Good morning. The purpose of today's hearing is to examine the President's funding request for the Small Business Administration for Fiscal Year 2008. We welcome Administrator Preston back to the Committee and look forward to his testimony.

As someone who has been a longtime advocate of robust funding for SBA's programs, I'm disappointed in the funding level proposed for the Agency. As even your testimony notes, the request of $464 million in new budget authority is more than a 30-percent decrease in funding to the Agency since 2001. While the Administration portrays this as a positive, I consider it negative. Borrowers and lenders are picking up the cost of SBA loans, and we aren't reaching as many businesses that need business counseling or need help breaking into the difficult but lucrative world -- $370 billion a year -- of federal contracting. Yes, the budget proposes to add nine procurement specialists, but we need many more to make a difference. We only have one in my state of Massachusetts who is supposed to oversee $9.5 billion in contracts in our state each year.

The Administration also portrays this budget as a five-percent increase over the FY2006 levels, while that may be technically true, it takes some creative math to get there – leaving out disaster loan funding in particular -- and doesn't help our small businesses because the extra funding didn’t go to the services -- counseling and contracting assistance – that our businesses need. It goes to administrative expenses. In fact, if I look at the budget (on page 20, table 4), non-credit programs got $127 million in FY2006 and the President is proposing $106 million for FY2008. That's a 16-percent decrease. Again, this budget doesn't get to the core services that reach our small businesses.

I appreciate that the budget this year does not directly eliminate the SBA's microloans, but this proposal is just not workable. In fact, it's disingenuous. The budget proposes to make the program "self-funding," while eliminating the complementary business counseling or technical assistance grants and sending those borrowers to the SBA's other counseling programs, programs that were cut or flat funded again this year. How can the SBA expect the SBDCs and the Women's Business Centers to counsel those borrowers when these centers haven't gotten additional funding? Taking inflation into account, SBDC funding is 19 percent less today than in 2001.

And there's no incentive for SBA's microlenders to make the loans. They would actually lose money making these loans, and then have to pay back SBA. Why would they take that financial risk? We need to provide funding for the loans, for the technical assistance, and for the micro-entrepreneurship counseling provided through PRIME.

I also consider it disingenuous to portray the SBA's proposal to back $28 billion in 7(a) and 504 loans and SBIC debenture deals as "capacity to lend 40 percent more." These are the same levels that were authorized last year. You have the exact same lending capacity as before.. Especially since you're doing nothing to increase the outreach and actually expand the lending pool to underserved communities.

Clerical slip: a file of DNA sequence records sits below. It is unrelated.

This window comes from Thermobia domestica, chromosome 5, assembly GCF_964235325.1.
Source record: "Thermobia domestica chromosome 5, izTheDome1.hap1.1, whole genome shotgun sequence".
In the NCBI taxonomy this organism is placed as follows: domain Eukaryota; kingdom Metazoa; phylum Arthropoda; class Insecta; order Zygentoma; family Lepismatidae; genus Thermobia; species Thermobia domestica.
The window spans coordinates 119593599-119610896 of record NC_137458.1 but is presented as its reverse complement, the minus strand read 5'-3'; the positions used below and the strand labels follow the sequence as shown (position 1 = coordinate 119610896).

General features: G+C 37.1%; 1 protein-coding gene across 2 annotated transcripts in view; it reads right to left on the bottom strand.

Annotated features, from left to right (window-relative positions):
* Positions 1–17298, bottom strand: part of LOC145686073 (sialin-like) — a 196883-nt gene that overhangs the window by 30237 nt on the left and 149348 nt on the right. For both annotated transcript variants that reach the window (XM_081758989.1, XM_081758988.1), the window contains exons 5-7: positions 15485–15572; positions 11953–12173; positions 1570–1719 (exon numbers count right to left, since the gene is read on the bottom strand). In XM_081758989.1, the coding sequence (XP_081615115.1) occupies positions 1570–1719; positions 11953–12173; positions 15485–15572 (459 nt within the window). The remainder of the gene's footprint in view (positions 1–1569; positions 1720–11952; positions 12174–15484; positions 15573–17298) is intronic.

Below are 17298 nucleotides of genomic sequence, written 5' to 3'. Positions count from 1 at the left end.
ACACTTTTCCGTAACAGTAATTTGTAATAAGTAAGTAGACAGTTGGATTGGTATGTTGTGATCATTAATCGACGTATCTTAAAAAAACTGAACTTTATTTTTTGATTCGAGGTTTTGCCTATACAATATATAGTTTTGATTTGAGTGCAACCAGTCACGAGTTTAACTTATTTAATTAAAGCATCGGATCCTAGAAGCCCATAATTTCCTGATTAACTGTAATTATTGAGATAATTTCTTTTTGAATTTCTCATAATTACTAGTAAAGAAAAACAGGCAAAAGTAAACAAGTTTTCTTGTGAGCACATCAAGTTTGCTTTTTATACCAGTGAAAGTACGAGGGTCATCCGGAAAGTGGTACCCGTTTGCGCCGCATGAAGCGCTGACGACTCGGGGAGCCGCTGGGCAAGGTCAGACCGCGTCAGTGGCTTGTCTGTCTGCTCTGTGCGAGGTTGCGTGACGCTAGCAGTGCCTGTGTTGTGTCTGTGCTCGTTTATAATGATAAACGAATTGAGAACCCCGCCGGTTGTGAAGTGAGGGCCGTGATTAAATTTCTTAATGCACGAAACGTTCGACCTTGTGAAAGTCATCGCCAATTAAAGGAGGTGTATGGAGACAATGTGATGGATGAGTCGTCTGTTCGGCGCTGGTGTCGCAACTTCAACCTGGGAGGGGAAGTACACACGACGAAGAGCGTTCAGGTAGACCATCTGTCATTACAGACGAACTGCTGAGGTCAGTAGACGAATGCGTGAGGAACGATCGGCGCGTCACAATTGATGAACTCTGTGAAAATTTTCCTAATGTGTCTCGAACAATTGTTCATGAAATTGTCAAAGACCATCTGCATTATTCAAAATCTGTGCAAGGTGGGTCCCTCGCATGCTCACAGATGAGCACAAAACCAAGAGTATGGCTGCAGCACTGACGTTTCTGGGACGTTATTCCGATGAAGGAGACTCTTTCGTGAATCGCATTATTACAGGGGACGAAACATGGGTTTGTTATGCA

It is good news to see the Administration propose to reduce fees on 7(a) and 504 loans and SBIC debenture deals. I support that, but I do question why the Administration has proposed only lowering fees on 7(a) lenders and not also providing some relief to borrowers. And I don't know how you will get a fee reduction in the SBIC debenture program and keep it at zero subsidy without having to touch the other fees.

In addition to the budget, I expect to discuss the Agency's implementation of the FY2007 funding resolution. I am concerned about a memo from the Office of Management and Budget regarding the Administration's interpretation of the resolution, and I want to make sure we are clear on how Congress intended for the SBA's programs to be funded. As of yesterday, we had not received the Agency’s legislative package, but I would like to hear what we can expect in the package and to discuss legislative priorities this Committee would like to have enacted this year and SBA's cooperation.

I appreciate the real progress Administrator Preston has made in improving the Agency's dealings with Congress. The relationship is much more cordial and cooperative. I am hopeful that this will extend to moving SBA's reauthorization. There is no reason why we can't reauthorize SBA's programs this year, and I strongly urge the Administration not to have Senators put courtesy holds on our bills this year. If you have objections, I want real give and take. It is not negotiation to come up and tell us the White House's objections, and then to thank us for the compromises we make but say it's not a deal until all of the objections are removed.

The most urgent unresolved legislation is reform of the SBA's disaster loan program. I know you have taken a genuine interest in clearing out the backlog of unprocessed loans from Hurricanes Katrina and Rita, and to disbursing the funds, and I commend you for that. You have shown real leadership. Now, there are some concerns that have been raised – to me and to others – about the agency trying to push numbers over quality of service for those who lost everything to Katrina. I want to work with you to get to the bottom of these charges because I think we can agree that such a policy is unacceptable. While you have made improvements to the program, what happens when you're gone? Administrative changes, while good, are not a substitute for legislative changes that are needed.

Even where we have differences, I think we can work together, and I look forward to discussing these issues with you today.

I now recognize our ranking member, Senator Snowe.